I don't rock a messy bun, but I do wear leggings. I frequent breweries, but like to be in bed by 9. And I love avocado toast. Am I a millennial?
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Am I a Millennial?

I don't rock a messy bun, but I do wear leggings. I frequent breweries, but like to be in bed by 9. And I love avocado toast. Am I a millennial?

By Kelly Riibe of Family Footnote

My name is Kelly and I have a confession.

  • I like avocado toast.
  • I am a fan of Snapchat.
  • My husband and I have multiple blue tooth speakers throughout our home.
  • Our household recently ditched cable, but we have even more television options for our viewing pleasure thanks to unlimited streaming devices.
  • I have been known to take pictures of my food and share those photos with friends and family.
  • I am guilty of thinking that if a store doesn’t have a Starbucks, is it really worth the shopping experience?

My name is Kelly and I think I might be a millennial.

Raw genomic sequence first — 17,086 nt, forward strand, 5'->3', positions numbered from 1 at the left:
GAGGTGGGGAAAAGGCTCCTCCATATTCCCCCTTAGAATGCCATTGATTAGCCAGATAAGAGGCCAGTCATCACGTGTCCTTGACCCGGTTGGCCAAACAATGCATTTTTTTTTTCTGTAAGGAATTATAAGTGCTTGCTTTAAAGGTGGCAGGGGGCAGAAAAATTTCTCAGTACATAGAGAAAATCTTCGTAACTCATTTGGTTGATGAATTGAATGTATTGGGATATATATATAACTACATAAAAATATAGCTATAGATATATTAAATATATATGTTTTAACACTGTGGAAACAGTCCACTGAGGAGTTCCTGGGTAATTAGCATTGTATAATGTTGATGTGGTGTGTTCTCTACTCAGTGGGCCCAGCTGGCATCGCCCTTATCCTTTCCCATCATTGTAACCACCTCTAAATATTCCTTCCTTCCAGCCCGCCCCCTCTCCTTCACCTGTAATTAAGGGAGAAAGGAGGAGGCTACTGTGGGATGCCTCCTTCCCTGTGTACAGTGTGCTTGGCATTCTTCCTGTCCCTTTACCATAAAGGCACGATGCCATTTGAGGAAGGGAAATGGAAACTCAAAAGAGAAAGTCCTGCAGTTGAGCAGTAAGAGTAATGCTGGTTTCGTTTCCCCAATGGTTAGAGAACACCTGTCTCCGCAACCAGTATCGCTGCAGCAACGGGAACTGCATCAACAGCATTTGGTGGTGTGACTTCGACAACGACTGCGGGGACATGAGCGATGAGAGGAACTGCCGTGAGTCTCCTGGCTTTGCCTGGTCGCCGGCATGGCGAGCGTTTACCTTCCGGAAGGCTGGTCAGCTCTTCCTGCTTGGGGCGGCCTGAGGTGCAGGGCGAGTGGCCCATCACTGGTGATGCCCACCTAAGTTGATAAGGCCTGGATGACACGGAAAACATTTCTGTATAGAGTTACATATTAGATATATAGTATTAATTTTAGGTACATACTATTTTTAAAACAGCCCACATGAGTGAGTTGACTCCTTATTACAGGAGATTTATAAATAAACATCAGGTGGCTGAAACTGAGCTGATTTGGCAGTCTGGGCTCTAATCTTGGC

UUUGGHH, but wait! I can’t be a millennial. They are cool and hip people, while I am not. My persona lends its hand more towards a practical and sometimes bossy character. I mean, I wear eye glasses because my astigmatism dictates that I need them in order to see properly in poorly lit areas. Millennials wear big, square, fake lenses just to look sharp and preppy. That fact alone should disqualify me from their tribe — well, that and the fact that already in this article I have spelled “millennial” wrong three times. Two “Ns” Kelly, not just one!

There is also the issue of my age and place in life. I wear leggings and yoga pants while hardly ever putting any sort of product into my hair. I can’t create the daily look of a messy bun or wispy locks to save my life. I am more of a scraped-back ponytail or finger-combed wet hair type of gal. This practicality should automatically qualify me to a steadfast position in the Generation X or Y camp. However, according to the internet, my birth year falls within the millennial ratio, and I need to embrace this fact.